, Volume 49, Issue 2, pp 131-140
Date: 27 Jun 2006

A bang-bang PLL employing dynamic gain control for low jitter and fast lock times

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Bang-bang phase detector based PLLs are simple to design, suffer no systematic phase error, and can run at the highest speed a process can make a working flip-flop. For these reasons designers are employing them in the design of very high speed Clock Data Recovery (CDR) architectures. The major drawback of this class of PLL is the inherent jitter due to quantized phase and frequency corrections. Reducing loop gain can proportionally improve jitter performance, but also reduces locking time and pull-in range. This paper presents a novel PLL design that dynamically scales its gain in order to achieve fast lock times while improving jitter performance in lock. Under certain circumstances the design also demonstrates improved capture range. This paper also analyses the behaviour of a bang-bang type PLL when far from lock, and demonstrates that the pull-in range is proportional to the square root of the PLL loop gain.

Michael Chan received his bachelor degrees in Electrical Engineering and Computer Science from the University of Queensland in 2003. He is currently working towards his PhD at the same institution. His research interests include the design of high-speed clock and data recovery systems, and high speed phase locked loops.
Adam Postula received the M.S. degree in electrical engineering from the Warsaw University of Technology, Poland, in 1974 and the Ph.D. degree in signal processing from the Poznan University of Technology, Poland, in 1981. He was an Electronic System Designer with ABB Sweden and a Researcher with the Royal Institute of Technology, Stockholm, Sweden, from 1983 to 1992. He led the development of high-level synthesis tools at the Swedish Institute of Microelectronics and was engaged in VHDL standardization in Europe. Since 1995, he has been a Senior Lecturer in the Department of Computer Science and Electrical Engineering, University of Queensland, Brisbane, Australia. His research interests include digital system design methodology, synthesis of digital systems, specialized processor architectures, and VLSI signal processing.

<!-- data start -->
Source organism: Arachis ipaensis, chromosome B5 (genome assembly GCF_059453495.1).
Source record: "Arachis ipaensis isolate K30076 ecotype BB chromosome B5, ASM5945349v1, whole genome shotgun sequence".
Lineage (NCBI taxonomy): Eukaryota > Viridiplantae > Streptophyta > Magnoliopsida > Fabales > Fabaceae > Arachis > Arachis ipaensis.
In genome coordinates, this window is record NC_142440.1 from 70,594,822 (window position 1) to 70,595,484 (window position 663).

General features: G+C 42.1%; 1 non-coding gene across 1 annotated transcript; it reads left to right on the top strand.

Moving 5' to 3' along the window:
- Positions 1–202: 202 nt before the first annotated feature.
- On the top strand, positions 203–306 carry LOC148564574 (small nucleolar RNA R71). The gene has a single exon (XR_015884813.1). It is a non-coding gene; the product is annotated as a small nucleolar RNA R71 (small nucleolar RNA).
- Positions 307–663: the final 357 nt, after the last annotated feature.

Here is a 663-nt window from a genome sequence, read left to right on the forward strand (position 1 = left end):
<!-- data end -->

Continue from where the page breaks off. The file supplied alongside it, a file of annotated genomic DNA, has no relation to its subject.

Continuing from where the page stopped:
Ding Yong received his PhD from University of London in electrical engineering in 1991. He was with National University of Singapore as a research scientist working in industrial research projects on data channel and servo-system for CD technology. In 1995, he joined VLSI design group of Western Digital as a principle engineer, where he was engaged in the IC design of Hard Disk Controller and CD-ROM Decoder and Controller. From 2000, he has been leading a mixed-signal design group as design manager and chief architect with Nano Silicon responsible for development of high-speed serial data transmission IPs.
Lech Jóźwiak is an Associate Professor, Head of the Section of Digital Circuits and Formal Methods, at the Faculty of Electrical Engineering, Eindhoven University of Technology, The Netherlands. He received his M.Sc. and Ph.D. degrees in Electronics from the Warsaw University of Technology, Warsaw, Poland, in 1976 and 1982, respectively. From 1979 to 1986, he was a chief of two R&D teams in the Research Institute of Computers in Warsaw, and consultant to the United Nations Industrial Development Organization and industry. From 1986, he works mainly in the Netherlands, but also from time to time in USA, Canada, Australia, Belgium and Poland, combining advanced theoretical research with professional engineering practice and collaborating with industry, academia and governments. He is an author of a new information-driven approach to digital circuit synthesis, and new theories and methodologies of information relationships and measures, general decomposition and quality-driven design that have a considerable practical importance. He is also a creator of a number of practical products in the fields of application-specific (embedded) systems and EDA tools. His research interests include system, circuit, information and design theories and technologies, decision and optimization methodology, artificial intelligence, circuit and system design and EDA, re-configurable and massively parallel high-performance systems, embedded systems, and system dependability, analysis and validation. He is an author of more than 130 journal and conference papers and of some book chapters. He is a Director of EUROMICRO, co-founder and Steering Committee Chair of the EUROMICRO Symposium on Digital System Design, VIP in the IEEE International Symposium on Quality Electronic Design, program committee member of many other conferences, member of IEEE, EDAA, and of the Advisory Committee of the IEE Professional Network Embedded and Real-Time System Engineering. He is an advisor to the industry, Ministry of Economy and Commission of the European Communities in the fields of microelectronics, information technology, technology development and transfer, and SMEs.